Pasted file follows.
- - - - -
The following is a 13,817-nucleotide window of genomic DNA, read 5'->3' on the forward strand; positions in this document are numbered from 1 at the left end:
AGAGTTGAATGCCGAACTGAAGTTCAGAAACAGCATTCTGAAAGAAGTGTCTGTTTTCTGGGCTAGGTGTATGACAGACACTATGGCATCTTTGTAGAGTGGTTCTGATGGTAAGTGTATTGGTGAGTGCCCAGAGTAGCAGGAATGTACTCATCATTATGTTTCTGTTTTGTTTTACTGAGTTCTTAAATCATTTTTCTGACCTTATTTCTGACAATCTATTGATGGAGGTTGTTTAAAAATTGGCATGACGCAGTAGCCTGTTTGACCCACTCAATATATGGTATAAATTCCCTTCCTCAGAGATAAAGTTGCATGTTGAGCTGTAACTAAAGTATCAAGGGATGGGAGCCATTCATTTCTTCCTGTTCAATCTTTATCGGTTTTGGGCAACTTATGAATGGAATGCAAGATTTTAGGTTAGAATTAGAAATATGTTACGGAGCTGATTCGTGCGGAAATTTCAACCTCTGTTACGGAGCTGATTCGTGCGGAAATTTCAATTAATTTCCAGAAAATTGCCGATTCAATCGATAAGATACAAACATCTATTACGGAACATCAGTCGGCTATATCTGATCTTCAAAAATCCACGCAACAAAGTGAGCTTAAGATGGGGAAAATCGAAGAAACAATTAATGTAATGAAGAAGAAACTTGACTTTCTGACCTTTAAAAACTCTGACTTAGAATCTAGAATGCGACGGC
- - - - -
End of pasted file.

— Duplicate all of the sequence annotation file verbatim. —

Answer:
The following is a 13,817-nucleotide window of genomic DNA, read 5'->3' on the forward strand; positions in this document are numbered from 1 at the left end:
AGAGTTGAATGCCGAACTGAAGTTCAGAAACAGCATTCTGAAAGAAGTGTCTGTTTTCTGGGCTAGGTGTATGACAGACACTATGGCATCTTTGTAGAGTGGTTCTGATGGTAAGTGTATTGGTGAGTGCCCAGAGTAGCAGGAATGTACTCATCATTATGTTTCTGTTTTGTTTTACTGAGTTCTTAAATCATTTTTCTGACCTTATTTCTGACAATCTATTGATGGAGGTTGTTTAAAAATTGGCATGACGCAGTAGCCTGTTTGACCCACTCAATATATGGTATAAATTCCCTTCCTCAGAGATAAAGTTGCATGTTGAGCTGTAACTAAAGTATCAAGGGATGGGAGCCATTCATTTCTTCCTGTTCAATCTTTATCGGTTTTGGGCAACTTATGAATGGAATGCAAGATTTTAGGTTAGAATTAGAAATATGTTACGGAGCTGATTCGTGCGGAAATTTCAACCTCTGTTACGGAGCTGATTCGTGCGGAAATTTCAATTAATTTCCAGAAAATTGCCGATTCAATCGATAAGATACAAACATCTATTACGGAACATCAGTCGGCTATATCTGATCTTCAAAAATCCACGCAACAAAGTGAGCTTAAGATGGGGAAAATCGAAGAAACAATTAATGTAATGAAGAAGAAACTTGACTTTCTGACCTTTAAAAACTCTGACTTAGAATCTAGAATGCGACGGC